The impact of beef cattle temperament assessed using flight speed on muscle glycogen, muscle lactate and plasma lactate concentrations at slaughter
Coombes, S.V., Gardner, G.E., Pethick, D.W. and McGilchrist, P. (2014) The impact of beef cattle temperament assessed using flight speed on muscle glycogen, muscle lactate and plasma lactate concentrations at slaughter. Meat Science, 98 (4). pp. 815-821.
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This study evaluated the effect of animal temperament measured using flight speed (FS) on plasma lactate, muscle glycogen and lactate concentrations at slaughter plus ultimate pH in 648 lot finished cattle of mixed breed and sex. Muscle samples were collected at slaughter from the m. semimembranosus, m. semitendinosus and m. longissimus thoracis (LT) for analysis of glycogen and lactate concentration. Blood was collected after exsanguination and analysed for plasma lactate concentration and ultimate pH of the LT was measured. FS had no effect on muscle glycogen concentration in any muscle or ultimate pH of the LT (P. >. 0.05). As FS increased from 1 to 5. m/s, plasma and muscle lactate concentration increased by 54% and 11.4% (P. <. 0.01). The mechanisms through which temperament contributes to variation in glycogen metabolism remain unclear. The risk of dark cutting was not impacted by temperament, indicating that other production and genetic factors have a greater impact on the incidence of dark cutting.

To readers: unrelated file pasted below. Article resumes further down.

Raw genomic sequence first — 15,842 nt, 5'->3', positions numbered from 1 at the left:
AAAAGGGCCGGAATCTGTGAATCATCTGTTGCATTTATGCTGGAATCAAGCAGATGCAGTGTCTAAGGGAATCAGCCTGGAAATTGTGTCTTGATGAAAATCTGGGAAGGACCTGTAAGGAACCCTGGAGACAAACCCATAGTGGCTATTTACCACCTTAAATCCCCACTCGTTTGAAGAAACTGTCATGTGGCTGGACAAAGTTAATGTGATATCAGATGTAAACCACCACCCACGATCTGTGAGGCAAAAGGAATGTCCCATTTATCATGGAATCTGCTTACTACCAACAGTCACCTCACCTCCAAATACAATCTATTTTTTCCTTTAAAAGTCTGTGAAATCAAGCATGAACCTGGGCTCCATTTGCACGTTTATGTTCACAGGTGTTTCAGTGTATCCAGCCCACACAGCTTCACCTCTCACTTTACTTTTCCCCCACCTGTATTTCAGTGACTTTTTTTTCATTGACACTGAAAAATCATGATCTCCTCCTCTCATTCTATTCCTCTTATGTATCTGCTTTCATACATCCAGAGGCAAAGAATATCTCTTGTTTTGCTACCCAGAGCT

|Publication Type:||Journal Article|
|Murdoch Affiliation:||School of Veterinary and Life Sciences|
|Copyright:||© 2014 Elsevier Ltd.|
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